Fallow Collective presents ‘Bonds’, an in-city family residency that will take place in a series of public leisure sites around Seattle this summer.
Join in the inaugural performance of ‘Bonds’ on a picnic blanket somewhere on the north-east edge of Cal Anderson Park. 1711 12th Ave, Seattle, Washington 98122
The work doesn’t get done without you.
Help create weavings on the bodies of Fallow Collective artists.
Feed yourself with Fallow Collective home-made bread and experimental desserts.
Feed us while our hands are tied up in the mode of production.
Experience the pleasure of making, giving and receiving, in a no-goal, no-skill, no-judgement framework bolstered by the energy of hands in motion together.
Bread, Fruit, Flowers, Desserts, Risk, Vulnerability, Companionship and Touch will be available on the picnic blanket from about 5-8pm. All are welcome, All ages. You are welcome to bring your own blanket, and things to share. One Fallow Collective artist will set Pokémon lures. Come rest with us, linger, pass the time, make, eat.
Fallow Collective places itself at odds with the dominate narrative of the art world for the maternal artist, that residencies = no children allowed, that children are a distraction, that studio time = ignoring your child.
Fallow Collective chips away at the frustrations that the maternal artist must choose between studio time or having friends, must choose between studio time or spending time with your partner and family, choose between childcare costs and participating in cultural events, choose between drinking with other artists or being alert to care for children. Fallow Collective rejects that the maternal desire to be near your child is at odds with studio practice, that maternal desire is only of importance/of consequence to a maternal audience and that care-taking is of little value to the art world unless done by a man…..all this we aim to resist even as we acknowledge the times it feels true. We aspire to a shift. A shift where the maternal is not hidden behind an artist identity, a shift where the artist mother is visible, is not swallowed whole by the dominant culture’s notion of what the maternal should be.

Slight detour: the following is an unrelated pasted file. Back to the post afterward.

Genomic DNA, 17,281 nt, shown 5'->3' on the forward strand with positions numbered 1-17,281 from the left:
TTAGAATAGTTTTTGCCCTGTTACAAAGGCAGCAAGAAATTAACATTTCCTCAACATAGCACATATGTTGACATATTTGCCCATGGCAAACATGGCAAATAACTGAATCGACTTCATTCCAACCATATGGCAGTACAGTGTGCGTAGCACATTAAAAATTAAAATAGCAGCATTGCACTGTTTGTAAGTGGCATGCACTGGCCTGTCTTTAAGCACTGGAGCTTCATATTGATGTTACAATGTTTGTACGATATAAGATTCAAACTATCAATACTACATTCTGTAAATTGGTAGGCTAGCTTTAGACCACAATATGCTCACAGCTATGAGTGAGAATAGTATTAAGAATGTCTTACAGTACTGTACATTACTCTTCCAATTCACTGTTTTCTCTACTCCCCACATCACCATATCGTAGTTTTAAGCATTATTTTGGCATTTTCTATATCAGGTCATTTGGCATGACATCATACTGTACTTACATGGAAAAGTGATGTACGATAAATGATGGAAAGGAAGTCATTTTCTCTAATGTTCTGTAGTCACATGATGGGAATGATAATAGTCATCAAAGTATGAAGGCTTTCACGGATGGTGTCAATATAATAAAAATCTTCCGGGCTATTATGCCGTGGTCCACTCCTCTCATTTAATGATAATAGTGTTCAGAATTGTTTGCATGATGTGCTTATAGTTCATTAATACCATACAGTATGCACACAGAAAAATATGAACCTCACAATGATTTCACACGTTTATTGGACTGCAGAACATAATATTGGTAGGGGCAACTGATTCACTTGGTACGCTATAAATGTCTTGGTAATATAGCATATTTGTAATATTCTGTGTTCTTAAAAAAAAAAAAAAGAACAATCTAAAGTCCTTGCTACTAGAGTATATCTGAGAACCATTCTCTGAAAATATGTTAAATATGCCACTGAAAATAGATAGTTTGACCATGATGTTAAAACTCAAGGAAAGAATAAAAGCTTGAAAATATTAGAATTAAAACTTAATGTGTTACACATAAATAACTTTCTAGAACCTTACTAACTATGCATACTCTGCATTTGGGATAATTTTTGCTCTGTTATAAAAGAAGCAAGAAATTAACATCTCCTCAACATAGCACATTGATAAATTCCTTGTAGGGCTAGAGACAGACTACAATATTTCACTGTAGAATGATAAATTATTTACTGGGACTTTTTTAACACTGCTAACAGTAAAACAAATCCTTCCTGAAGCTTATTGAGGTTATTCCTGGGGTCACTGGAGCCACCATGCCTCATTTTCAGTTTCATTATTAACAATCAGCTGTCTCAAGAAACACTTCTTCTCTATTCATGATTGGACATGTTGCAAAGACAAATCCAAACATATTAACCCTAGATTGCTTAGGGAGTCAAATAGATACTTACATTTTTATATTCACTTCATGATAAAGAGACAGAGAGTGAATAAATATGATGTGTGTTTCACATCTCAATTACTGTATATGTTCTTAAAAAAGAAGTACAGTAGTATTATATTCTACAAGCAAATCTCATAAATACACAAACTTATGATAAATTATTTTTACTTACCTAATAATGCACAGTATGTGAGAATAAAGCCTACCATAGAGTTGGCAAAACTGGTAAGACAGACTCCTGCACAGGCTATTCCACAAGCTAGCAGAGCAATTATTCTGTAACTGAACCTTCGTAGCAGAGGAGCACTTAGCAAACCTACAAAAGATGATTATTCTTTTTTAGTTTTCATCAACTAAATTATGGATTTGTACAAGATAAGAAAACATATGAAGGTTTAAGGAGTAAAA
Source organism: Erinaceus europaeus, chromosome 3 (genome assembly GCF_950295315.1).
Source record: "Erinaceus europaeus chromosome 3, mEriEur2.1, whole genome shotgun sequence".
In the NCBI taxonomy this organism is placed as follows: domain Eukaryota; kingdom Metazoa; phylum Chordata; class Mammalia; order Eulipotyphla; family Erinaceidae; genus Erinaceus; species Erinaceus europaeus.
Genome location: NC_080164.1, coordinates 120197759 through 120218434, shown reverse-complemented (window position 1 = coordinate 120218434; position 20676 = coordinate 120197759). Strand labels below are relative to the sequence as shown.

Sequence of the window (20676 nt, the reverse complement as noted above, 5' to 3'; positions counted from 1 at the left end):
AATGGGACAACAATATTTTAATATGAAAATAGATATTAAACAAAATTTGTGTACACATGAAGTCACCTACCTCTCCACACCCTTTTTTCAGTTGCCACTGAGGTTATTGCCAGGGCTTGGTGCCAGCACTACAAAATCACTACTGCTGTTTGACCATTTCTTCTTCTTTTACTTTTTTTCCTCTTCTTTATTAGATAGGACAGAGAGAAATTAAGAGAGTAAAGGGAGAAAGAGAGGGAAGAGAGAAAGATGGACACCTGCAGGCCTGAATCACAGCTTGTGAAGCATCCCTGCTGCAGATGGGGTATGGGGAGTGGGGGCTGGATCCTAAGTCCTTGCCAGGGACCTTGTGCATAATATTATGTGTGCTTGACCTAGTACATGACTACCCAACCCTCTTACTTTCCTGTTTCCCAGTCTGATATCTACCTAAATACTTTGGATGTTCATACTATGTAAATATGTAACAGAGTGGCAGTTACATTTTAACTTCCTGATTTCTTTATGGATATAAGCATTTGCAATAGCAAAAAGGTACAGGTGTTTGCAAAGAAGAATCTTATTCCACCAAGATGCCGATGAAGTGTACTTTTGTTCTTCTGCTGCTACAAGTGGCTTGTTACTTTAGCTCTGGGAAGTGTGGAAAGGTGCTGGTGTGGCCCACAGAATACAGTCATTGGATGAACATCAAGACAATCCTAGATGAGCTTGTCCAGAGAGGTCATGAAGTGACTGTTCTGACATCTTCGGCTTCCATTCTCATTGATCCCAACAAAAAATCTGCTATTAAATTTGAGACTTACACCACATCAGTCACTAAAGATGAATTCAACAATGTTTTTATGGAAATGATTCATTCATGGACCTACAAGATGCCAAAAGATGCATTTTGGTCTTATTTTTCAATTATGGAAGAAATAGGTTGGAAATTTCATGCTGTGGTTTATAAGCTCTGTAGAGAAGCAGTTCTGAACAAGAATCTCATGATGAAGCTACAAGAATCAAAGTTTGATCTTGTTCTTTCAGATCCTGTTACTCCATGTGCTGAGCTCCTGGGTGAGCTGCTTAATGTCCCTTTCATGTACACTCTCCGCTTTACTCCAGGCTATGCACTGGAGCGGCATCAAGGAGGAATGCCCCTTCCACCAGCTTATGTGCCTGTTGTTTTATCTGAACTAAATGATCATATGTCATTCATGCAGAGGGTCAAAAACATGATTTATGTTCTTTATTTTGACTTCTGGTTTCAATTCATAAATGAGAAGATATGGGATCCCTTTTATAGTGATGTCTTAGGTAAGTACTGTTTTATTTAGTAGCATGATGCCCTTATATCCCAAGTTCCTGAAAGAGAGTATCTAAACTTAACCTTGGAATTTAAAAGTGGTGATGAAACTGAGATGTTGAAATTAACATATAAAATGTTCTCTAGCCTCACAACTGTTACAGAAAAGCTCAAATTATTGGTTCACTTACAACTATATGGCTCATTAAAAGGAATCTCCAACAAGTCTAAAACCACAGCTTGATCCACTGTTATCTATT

Visibility is a political position. Fallow is what happens when ‘production’ slows , but health and fertility returns. The Un-health of capitalism only views the artist as ‘productive’ when they are churning out luxury goods to be bought and sold on a rarefied market.
Fallow Collective takes its cue from a lineage of relational and maternal aesthetics. Not presenting a fantasy or imagined vision of reality, but an actual mode of living and plan for taking action within the world as it is, even on the smallest scale of a social picnic. Rather than viewer and object, meaning is held and passed between all parties involved collectively.